Megacities are a new phenomenon in history. The fact that many of them are in emerging countries deepens the challenges of governing these spaces. Can these vast, complex entities, rife with inequalities and divisions, be governed effectively? For researchers, the answer has often been no. The approach developed in this work focuses on the material city and its institutions and shows that, without recourse to a big new theory, urban leaders have devised mechanisms of ordinary government. They have done so through the resolution of practical and essential problems: providing electricity, drinking water, sanitation, transportation. Three findings emerge from this book. Infrastructure networks help to structure cities and function as mechanisms of cohesion. Megacities become more governable if there is a legitimate authority capable of making choices. Finally, anarchic urbanisation has its roots in systems of land ownership, in inadequate urban planning and in the practices of developers and local actors. In the originality of its hypotheses and the precision of the analyses carried out in the four case study cities of Shanghai, Mumbai, Cape Town and Santiago de Chile, this work is addressed to all those interested in the life of cities: politicians, local and central government officials, executives in urban companies, researchers and students.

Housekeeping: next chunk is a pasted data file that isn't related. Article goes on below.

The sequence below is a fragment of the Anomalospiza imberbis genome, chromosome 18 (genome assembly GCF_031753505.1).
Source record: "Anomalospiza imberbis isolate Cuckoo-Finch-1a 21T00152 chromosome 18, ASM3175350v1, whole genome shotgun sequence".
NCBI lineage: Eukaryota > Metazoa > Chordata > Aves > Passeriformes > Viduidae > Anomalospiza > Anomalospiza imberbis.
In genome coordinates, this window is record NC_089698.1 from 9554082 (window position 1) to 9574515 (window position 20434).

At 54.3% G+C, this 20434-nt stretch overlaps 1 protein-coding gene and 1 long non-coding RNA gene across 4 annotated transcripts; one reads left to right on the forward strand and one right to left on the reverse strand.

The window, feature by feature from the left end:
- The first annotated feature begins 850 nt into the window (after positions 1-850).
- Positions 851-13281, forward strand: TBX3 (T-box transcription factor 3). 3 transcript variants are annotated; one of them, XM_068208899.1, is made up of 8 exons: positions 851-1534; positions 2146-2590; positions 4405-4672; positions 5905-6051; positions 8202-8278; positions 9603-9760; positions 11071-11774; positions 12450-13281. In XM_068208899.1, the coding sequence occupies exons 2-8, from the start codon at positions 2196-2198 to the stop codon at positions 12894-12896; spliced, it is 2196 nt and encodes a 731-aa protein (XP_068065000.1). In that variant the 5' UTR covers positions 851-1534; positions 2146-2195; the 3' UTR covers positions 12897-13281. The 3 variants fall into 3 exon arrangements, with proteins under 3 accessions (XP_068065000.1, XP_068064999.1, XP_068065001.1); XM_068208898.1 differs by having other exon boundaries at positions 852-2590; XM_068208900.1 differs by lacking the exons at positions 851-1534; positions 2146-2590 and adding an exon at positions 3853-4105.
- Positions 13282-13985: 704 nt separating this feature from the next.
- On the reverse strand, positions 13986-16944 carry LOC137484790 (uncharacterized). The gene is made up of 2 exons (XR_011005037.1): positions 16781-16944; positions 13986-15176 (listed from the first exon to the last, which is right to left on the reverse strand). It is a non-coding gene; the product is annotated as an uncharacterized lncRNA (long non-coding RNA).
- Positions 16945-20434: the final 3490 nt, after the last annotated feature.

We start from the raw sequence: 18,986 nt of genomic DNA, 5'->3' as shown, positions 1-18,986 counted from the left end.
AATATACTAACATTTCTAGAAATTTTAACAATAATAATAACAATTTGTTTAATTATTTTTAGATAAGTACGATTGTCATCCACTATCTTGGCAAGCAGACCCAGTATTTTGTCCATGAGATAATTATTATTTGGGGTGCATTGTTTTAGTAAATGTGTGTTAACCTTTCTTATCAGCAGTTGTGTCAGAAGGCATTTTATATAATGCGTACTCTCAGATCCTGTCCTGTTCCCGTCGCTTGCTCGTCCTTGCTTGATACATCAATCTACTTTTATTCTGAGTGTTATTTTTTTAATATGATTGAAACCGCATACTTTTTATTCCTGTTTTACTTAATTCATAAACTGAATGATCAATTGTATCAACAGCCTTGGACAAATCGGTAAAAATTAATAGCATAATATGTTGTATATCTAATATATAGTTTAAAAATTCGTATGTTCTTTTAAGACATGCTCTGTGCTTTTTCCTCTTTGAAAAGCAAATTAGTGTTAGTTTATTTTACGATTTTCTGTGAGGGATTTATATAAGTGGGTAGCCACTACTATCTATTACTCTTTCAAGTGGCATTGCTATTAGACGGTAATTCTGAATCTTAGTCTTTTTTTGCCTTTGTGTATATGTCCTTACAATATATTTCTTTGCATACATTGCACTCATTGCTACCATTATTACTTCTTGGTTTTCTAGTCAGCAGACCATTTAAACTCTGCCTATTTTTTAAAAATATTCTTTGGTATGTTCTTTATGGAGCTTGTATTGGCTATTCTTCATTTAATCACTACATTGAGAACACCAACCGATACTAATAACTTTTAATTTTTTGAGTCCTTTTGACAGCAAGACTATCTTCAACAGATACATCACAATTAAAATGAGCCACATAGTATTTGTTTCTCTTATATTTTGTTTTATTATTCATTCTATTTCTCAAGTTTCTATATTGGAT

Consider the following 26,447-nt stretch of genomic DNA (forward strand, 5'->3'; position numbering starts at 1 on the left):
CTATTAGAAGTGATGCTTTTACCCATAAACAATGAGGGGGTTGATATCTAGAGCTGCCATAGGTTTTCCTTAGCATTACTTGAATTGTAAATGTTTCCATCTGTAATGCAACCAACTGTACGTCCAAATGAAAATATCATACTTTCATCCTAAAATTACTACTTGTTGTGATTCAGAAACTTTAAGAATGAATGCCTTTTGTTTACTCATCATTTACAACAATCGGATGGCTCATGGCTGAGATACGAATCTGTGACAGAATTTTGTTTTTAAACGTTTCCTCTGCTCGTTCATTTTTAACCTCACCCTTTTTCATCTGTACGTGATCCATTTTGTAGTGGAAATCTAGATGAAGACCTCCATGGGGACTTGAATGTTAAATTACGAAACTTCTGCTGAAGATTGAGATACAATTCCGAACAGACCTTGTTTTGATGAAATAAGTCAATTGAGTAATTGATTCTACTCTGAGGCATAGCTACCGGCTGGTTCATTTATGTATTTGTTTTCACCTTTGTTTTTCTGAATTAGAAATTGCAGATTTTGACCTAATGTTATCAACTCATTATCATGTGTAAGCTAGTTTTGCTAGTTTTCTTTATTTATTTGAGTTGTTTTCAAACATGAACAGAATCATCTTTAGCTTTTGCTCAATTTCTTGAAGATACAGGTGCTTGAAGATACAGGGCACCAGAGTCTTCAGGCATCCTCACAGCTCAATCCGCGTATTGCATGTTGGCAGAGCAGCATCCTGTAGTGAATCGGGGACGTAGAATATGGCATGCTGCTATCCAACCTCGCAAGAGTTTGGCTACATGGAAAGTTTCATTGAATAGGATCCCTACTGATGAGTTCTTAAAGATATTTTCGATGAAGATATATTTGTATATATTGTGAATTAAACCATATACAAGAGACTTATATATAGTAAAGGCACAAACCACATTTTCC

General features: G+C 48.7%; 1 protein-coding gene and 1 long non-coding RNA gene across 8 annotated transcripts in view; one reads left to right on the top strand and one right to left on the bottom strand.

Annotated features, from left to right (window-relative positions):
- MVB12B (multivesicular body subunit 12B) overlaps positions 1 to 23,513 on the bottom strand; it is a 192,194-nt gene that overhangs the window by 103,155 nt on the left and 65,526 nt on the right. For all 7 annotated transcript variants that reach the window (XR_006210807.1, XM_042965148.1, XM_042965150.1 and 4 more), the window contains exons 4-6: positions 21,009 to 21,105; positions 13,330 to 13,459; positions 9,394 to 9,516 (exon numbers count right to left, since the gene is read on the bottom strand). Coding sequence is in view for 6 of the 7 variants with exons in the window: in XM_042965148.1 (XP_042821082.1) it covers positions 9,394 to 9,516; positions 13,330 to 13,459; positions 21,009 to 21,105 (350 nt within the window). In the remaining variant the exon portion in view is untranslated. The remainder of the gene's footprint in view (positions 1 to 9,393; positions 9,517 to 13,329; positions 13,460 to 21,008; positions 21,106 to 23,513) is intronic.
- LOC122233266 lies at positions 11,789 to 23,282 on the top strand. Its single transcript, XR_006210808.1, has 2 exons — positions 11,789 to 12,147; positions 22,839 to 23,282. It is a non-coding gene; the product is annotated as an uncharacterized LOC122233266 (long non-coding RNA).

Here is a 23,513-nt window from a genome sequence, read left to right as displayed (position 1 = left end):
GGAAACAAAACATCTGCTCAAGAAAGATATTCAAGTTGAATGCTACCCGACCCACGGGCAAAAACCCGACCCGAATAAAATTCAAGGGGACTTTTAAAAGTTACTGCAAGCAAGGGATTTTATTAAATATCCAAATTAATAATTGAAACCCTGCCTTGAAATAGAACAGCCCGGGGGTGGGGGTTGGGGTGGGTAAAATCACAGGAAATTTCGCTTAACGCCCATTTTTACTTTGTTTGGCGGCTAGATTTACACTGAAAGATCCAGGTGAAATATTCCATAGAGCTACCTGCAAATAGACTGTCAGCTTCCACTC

'… Governing Megacities was originally published in 2011 in French, and its translation marks a valuable addition to the literature on urban governance.' LSE Review of Books